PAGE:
2 releases

Uses new Rust 2021

new 0.1.2 Sep 24, 2022
0.1.1 Sep 6, 2022
0.1.0 Aug 30, 2022
0.0.0 Sep 3, 2022

#136 in Build Utils

Download history 13/week @ 2022-08-25 36/week @ 2022-09-01 15/week @ 2022-09-08 7/week @ 2022-09-15 19/week @ 2022-09-22

80 downloads per month

MIT license

657 lines

Oxidized Make (omake)

This is a Rust implementation of make, striving to be simple, portable, and fast.

To avoid clashing with your system's make, this project is built as omake by default, but if this project is ever used as the default implementation of make in a system, then it should be named make (to follow the same convention as gmake and bmake).

I decided to try to re-write make in Rust both as a way to learn Rust and also because I found the existing make implementations' source code very convoluted.


Project Goals

This project is in it's infancy, so I may find out later that some or all of the project goals are impossible to achieve. Regardless, in order of importance, here are the project goals:

  1. Portable makefiles should behave as users expect.
  2. Support as many commonly-used BSD and GNU make extensions as possible.
  3. Be capable of building the Linux kernel.
  4. Be really fast.
  5. If we decide to implement new extensions, they should be opt-in to retain backwards compatibility. We should avoid this unless there are serious performance improvements.
  6. Possibly the hardest: don't turn into a backwards-incompatible competing standard (https://xkcd.com/927/). As uninspired as it may seem, I just want an implementation of make that works on Linux and FreeBSD; that's it.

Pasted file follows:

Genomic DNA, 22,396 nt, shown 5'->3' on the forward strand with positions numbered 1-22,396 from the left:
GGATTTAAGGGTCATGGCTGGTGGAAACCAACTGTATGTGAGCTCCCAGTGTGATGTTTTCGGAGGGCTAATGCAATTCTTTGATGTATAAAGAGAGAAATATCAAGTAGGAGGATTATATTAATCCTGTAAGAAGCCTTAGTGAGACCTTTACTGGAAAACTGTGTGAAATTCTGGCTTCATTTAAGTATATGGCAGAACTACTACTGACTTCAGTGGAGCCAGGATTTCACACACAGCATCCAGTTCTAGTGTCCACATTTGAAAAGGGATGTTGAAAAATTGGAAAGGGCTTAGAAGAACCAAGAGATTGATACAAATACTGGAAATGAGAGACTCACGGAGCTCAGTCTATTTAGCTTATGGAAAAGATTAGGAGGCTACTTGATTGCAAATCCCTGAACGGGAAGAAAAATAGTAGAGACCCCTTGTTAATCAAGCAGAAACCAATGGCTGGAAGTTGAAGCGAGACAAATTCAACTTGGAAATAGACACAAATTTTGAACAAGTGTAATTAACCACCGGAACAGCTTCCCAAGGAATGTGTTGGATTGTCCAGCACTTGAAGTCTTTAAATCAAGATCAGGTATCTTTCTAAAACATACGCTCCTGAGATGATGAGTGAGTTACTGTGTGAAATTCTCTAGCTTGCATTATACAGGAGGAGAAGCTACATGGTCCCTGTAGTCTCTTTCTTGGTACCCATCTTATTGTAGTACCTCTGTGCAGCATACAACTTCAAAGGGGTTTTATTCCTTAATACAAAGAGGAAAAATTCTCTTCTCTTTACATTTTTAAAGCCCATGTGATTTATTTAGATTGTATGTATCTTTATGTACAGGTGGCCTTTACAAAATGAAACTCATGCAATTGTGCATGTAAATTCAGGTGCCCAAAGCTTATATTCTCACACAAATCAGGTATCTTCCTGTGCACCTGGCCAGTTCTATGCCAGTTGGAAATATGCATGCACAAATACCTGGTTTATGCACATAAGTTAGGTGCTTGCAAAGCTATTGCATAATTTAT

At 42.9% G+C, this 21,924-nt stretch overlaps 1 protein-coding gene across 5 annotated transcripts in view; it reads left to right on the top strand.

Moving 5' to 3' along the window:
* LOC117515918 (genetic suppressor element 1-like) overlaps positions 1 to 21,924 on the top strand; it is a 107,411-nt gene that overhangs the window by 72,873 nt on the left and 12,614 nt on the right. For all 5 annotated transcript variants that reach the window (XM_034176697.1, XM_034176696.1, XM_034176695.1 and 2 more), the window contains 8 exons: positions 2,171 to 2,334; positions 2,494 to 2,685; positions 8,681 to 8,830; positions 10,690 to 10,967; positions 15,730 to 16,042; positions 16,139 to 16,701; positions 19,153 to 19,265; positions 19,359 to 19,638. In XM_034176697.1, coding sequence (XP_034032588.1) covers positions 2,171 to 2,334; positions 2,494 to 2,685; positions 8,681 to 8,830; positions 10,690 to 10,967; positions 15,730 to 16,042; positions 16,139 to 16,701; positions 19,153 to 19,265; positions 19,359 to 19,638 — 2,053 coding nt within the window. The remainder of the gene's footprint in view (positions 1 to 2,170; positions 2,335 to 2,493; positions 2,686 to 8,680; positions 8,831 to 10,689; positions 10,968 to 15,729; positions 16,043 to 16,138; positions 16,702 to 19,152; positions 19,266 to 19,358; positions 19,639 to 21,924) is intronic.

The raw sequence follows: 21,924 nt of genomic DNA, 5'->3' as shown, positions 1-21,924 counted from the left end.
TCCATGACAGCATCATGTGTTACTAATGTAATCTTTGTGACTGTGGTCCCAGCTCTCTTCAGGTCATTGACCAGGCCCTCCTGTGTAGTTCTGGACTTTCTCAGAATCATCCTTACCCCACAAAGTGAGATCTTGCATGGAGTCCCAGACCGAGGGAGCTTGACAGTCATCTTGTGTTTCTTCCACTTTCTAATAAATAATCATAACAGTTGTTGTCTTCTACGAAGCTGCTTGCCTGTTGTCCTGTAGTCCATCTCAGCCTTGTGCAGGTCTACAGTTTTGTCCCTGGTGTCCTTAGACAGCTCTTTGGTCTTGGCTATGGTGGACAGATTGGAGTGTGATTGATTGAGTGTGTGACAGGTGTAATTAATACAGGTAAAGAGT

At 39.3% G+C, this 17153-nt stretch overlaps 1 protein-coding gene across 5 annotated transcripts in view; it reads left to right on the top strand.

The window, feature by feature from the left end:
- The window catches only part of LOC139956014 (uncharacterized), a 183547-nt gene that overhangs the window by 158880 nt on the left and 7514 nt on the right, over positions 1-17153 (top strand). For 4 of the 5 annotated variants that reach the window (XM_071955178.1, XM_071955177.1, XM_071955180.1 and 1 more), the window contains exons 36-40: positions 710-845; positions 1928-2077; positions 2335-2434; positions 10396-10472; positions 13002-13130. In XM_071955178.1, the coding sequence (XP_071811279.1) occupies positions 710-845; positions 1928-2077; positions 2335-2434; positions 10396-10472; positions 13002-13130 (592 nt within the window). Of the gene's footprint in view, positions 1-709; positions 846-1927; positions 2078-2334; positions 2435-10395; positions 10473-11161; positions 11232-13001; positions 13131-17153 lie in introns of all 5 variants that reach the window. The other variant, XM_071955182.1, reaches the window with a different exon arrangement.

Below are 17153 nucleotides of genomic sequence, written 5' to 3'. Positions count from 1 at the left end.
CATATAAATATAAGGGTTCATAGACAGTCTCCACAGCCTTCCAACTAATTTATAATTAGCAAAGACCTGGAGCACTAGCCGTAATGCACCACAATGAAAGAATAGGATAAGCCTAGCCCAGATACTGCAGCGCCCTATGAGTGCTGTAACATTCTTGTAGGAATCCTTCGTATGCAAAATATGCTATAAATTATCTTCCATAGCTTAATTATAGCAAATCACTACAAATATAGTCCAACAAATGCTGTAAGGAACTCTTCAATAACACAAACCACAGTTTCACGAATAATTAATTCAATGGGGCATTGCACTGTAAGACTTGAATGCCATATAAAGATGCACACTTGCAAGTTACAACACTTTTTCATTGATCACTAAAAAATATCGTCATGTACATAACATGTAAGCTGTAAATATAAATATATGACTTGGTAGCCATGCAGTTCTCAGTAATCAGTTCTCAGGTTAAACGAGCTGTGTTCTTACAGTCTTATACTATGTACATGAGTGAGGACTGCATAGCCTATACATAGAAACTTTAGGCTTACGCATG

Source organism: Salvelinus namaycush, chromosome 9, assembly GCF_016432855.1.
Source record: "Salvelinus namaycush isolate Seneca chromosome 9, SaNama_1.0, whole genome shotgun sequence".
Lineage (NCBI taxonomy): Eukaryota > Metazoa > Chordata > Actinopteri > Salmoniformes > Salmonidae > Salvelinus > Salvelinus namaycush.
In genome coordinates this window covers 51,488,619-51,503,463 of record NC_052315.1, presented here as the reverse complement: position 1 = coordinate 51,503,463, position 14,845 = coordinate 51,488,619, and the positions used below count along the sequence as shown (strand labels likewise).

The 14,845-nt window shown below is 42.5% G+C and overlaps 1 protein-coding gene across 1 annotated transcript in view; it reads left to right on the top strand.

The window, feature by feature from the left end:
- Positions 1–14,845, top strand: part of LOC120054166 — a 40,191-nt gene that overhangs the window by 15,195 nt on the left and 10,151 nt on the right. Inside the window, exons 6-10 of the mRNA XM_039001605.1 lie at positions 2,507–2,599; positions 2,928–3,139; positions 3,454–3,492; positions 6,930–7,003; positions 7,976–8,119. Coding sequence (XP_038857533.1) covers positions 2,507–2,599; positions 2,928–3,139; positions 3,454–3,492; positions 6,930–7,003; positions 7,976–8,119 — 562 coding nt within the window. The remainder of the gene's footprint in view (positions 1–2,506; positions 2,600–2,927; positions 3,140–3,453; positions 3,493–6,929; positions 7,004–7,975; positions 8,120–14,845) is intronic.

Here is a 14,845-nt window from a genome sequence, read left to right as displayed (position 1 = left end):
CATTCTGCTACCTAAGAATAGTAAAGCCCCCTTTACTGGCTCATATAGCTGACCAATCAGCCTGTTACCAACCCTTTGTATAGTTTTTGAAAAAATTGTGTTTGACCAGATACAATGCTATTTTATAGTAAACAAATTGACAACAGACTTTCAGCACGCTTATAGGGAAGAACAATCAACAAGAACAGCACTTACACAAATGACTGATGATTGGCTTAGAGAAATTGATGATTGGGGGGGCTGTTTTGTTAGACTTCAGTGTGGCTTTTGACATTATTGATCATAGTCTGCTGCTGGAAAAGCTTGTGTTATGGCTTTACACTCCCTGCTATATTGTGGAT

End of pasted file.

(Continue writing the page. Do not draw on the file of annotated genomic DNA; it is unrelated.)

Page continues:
1.0 release will probably happen when this project can build the Linux kernel.

Note that due to implementation details (and especially during the initial development phase this project is in), it's possible certain features are inadvertently added. Users should probably not rely on those and they may even qualify as bugs. I hope to get everything ironed out before the 1.0 release to avoid (as stated in Goal #6) building an incompatible competing standard. There are already other build systems, I don't actually want to make another one.

Working list of things that I plan on leaving out of this implementation intentionally:

  1. Remaking makefiles from RCS/SCCS. I see no need to support this.
  2. Implicit rules. I'm on the fence, so I could be convinced to remove this from the list. The Linux kernel's makefile explicitly disables implicit rules (ref: https://github.com/torvalds/linux/blob/15b3f48a4339e3c16acf18624e2b7f60bc5e9a2c/Makefile#L202-L208). However, other projects might use these a lot, so if I find that's the case I might decide to implement implicit rules, especially if it's not too cumbersome.

Testing Methodology (TODO)

I want to unit test as much of the code as possible.

After that, I want to build a series of "system" tests where we use the compiled binary on a series of makefiles and progammatically check the output (both stdout and filesystem output). I probably need to figure out how to check if other files are created by mistake and how to purge them.

I should probably also copy over the GNU make test suite and try to get this project to pass the entire test suite.


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